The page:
Tag: Video Review

New Video: French Electro Pop Duo Synapson Teams Up with Sengalese Singer/Songwriter Lass on a Breezy and Genre-Defying Single

Synapson is a French electronic music production and artist duo, comprised of Alexandre Chiere (keys, saxophone, beats, vocals) and Paul Cucuron (drums, turntables, production and mixing) and since their formation in 2009, the duo have been critically and commercially successful — they’ve sold over 150,000 physical copies and have amassed over 100 million streams; however, they may be best known for their remake/re-work of Burkinabe singer/songwriter and musician Victor Deme’s “Djon’maya,” which they renamed “Djon Maya Mai,” and their original track “All In You,” featuring Anna Kova. Both tracks were smash hits in the duo’s native France, as they charted at #12 and #10 respectively. 

The duo’s soon-to-be released album Super 8 will further cement their reputation for a sound that possesses elements of nu-disco, deep house but it finds them at their most ambitious, as they collaborate with a diverse, international cast including French act M83’s Mai-Lan,  Archive’s Holly, Kaleem Taylor, L. Marshall, Idyllwild’s Casey Abrams, Miami-born, Paris-based rapper Beat Assailant, Jamaica-born, London-based Taneisha lJackson, Tim Dup, Haute’s Tessa B. and Blasé, Sengalese singer/songwriter Lass and a list of others.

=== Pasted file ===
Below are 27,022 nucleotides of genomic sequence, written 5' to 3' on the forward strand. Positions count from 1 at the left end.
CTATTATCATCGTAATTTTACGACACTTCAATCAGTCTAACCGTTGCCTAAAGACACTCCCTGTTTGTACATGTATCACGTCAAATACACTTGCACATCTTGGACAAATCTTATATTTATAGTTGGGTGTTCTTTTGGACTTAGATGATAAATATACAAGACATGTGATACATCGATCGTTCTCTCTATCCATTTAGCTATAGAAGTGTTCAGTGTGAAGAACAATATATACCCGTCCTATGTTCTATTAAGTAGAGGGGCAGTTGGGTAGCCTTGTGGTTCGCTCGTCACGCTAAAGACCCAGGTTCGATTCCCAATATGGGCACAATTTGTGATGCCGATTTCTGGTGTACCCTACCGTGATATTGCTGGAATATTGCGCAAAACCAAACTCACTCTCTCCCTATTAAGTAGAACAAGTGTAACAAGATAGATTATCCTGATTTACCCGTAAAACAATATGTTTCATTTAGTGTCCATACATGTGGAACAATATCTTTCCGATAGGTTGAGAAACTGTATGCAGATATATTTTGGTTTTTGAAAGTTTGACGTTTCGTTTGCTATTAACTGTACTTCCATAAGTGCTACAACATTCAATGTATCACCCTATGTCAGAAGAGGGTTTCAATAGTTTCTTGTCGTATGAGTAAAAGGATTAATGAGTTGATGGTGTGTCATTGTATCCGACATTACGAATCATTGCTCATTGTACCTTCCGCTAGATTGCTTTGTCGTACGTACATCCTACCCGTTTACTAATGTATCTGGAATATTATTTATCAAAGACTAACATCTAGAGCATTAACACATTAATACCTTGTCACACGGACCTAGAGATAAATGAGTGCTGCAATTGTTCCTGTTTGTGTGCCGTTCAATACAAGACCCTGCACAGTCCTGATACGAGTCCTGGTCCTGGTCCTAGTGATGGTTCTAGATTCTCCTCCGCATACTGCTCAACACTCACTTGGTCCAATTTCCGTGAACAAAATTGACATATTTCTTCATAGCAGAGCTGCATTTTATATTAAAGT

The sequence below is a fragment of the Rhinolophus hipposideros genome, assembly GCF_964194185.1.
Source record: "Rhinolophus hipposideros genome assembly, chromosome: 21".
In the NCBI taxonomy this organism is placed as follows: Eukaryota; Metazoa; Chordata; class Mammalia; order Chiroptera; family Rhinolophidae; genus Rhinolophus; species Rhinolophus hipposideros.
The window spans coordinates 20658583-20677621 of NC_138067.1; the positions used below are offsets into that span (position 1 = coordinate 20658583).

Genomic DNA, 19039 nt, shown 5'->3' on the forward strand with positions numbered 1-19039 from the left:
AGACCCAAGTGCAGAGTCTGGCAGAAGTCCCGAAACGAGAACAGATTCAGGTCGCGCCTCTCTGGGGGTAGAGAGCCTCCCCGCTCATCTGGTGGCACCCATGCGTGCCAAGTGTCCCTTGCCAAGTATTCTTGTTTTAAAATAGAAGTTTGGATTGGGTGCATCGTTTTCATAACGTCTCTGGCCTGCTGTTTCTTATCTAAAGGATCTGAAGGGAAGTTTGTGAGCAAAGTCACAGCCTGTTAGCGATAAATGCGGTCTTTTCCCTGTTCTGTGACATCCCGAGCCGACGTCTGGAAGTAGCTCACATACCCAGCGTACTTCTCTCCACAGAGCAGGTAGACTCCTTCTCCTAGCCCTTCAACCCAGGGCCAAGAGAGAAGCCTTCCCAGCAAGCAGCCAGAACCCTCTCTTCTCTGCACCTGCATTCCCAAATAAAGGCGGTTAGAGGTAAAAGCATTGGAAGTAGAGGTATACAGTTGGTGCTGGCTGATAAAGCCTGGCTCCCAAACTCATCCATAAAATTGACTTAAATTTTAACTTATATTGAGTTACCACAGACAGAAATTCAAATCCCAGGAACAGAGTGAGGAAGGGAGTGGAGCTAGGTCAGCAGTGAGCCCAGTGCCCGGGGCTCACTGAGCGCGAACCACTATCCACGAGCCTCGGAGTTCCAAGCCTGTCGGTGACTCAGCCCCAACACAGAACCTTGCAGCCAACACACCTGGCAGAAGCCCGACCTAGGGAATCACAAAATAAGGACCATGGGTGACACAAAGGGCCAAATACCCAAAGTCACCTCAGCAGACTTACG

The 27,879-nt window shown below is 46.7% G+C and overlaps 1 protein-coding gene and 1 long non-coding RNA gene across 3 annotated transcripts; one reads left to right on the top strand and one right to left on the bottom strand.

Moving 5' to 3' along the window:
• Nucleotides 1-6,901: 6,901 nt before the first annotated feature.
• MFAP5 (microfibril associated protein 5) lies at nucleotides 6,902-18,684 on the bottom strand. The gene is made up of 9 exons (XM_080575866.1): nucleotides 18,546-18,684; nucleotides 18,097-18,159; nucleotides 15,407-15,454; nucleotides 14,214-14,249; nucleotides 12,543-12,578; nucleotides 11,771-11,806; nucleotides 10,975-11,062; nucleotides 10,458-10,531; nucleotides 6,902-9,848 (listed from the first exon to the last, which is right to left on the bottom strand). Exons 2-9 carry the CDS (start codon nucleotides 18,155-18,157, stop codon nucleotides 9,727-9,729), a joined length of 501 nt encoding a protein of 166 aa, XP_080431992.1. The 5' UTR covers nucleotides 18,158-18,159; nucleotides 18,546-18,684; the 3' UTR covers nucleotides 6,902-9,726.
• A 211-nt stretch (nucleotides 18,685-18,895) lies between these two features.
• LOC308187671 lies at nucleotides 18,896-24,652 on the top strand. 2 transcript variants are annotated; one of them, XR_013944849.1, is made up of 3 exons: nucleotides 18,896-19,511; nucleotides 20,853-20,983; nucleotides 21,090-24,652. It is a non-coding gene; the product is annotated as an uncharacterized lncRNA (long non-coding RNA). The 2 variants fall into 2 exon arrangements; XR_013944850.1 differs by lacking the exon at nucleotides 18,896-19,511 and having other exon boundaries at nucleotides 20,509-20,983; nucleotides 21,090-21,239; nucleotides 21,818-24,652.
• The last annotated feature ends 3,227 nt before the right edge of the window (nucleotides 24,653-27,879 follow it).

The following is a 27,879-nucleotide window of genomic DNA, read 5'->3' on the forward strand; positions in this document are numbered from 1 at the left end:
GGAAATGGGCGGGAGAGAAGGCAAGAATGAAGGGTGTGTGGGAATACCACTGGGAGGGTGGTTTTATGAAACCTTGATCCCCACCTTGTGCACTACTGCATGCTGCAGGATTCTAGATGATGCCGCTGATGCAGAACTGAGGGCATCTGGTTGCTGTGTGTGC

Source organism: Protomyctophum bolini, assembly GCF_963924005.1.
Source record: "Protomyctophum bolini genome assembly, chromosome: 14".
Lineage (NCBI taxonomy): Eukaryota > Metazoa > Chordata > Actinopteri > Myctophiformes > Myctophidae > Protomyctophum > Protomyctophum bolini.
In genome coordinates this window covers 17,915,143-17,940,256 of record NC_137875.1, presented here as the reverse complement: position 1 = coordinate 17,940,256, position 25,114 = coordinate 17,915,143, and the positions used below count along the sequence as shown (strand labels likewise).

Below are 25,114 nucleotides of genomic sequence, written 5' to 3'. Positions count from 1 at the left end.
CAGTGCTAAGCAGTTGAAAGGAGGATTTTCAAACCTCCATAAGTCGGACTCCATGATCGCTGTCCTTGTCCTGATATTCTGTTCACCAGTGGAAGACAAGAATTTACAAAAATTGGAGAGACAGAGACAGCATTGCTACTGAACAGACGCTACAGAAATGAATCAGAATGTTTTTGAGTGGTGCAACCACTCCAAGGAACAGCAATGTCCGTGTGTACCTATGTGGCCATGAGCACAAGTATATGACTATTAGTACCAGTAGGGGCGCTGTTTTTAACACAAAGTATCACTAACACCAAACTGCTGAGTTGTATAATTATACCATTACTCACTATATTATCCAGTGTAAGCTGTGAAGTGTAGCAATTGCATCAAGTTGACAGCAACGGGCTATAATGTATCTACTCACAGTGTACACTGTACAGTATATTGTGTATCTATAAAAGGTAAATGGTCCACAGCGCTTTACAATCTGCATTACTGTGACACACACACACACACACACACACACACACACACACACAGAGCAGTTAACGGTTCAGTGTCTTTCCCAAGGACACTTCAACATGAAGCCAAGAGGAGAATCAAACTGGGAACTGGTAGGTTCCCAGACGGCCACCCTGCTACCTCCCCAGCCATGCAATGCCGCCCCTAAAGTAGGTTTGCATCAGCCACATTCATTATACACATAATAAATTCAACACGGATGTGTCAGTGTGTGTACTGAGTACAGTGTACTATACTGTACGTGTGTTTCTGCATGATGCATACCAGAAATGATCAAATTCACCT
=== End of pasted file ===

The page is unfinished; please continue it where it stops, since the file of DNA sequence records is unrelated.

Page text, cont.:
Super 8’s latest single “Souba” synthesis of French electro pop, house music and Afropop as its centered around a slick yet soulful production featuring a looped, shimmering guitar line, a sinuous bass line, thumping beats and a club rocking and radio friendly hook. And unsurprisingly, the two step inducing track will remind the listener that electronic dance music translates language and culture, and that perhaps most important, it’s music that’s always a beneficial unifying force. Additionally, the track will establish the duo on a growing list of French electronic music acts that blur genre lines with a globe spanning bent. 

The recently released video employs a simple but endearing concept — we see Lass and the members of Synapson hanging out in and around a prototypical European car. At points the videos features the members of the trio brooding, but for the most part they’re hanging out and enjoying each other’s company. 

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New Video: The Cinematic and Dreamy Visuals for Rueben and the Dark’s Anthemic Album Single “Dreaming”

Led by primary songwriter and creative mastermind Rueben Bullock and featuring multi-insturmetnalist and vocalists Shea Alain, Brock Geiger, Ian Jarvis and Dino Soares, the Calgary, Alberta, Canada-based indie folk act Rueben and the Dark have […]

New Video: Introducing the Power Chord-based Rock of Vancouver’s SAVVIE